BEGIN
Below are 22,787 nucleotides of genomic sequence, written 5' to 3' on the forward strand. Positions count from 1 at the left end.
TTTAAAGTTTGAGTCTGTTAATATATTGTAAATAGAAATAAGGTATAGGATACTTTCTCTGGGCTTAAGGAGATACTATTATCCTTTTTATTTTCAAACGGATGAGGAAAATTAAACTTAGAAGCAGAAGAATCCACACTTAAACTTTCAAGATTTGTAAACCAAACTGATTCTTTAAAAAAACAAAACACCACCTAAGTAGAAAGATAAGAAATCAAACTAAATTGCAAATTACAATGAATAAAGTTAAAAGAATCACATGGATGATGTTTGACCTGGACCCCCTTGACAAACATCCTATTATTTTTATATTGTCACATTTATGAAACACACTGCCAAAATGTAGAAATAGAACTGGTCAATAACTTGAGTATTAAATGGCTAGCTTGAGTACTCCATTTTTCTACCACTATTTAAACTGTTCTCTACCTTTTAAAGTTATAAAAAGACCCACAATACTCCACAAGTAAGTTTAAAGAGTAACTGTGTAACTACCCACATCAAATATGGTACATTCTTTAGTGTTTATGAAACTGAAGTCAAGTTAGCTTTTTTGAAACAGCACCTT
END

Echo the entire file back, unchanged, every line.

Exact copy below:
Below are 22,787 nucleotides of genomic sequence, written 5' to 3' on the forward strand. Positions count from 1 at the left end.
TTTAAAGTTTGAGTCTGTTAATATATTGTAAATAGAAATAAGGTATAGGATACTTTCTCTGGGCTTAAGGAGATACTATTATCCTTTTTATTTTCAAACGGATGAGGAAAATTAAACTTAGAAGCAGAAGAATCCACACTTAAACTTTCAAGATTTGTAAACCAAACTGATTCTTTAAAAAAACAAAACACCACCTAAGTAGAAAGATAAGAAATCAAACTAAATTGCAAATTACAATGAATAAAGTTAAAAGAATCACATGGATGATGTTTGACCTGGACCCCCTTGACAAACATCCTATTATTTTTATATTGTCACATTTATGAAACACACTGCCAAAATGTAGAAATAGAACTGGTCAATAACTTGAGTATTAAATGGCTAGCTTGAGTACTCCATTTTTCTACCACTATTTAAACTGTTCTCTACCTTTTAAAGTTATAAAAAGACCCACAATACTCCACAAGTAAGTTTAAAGAGTAACTGTGTAACTACCCACATCAAATATGGTACATTCTTTAGTGTTTATGAAACTGAAGTCAAGTTAGCTTTTTTGAAACAGCACCTT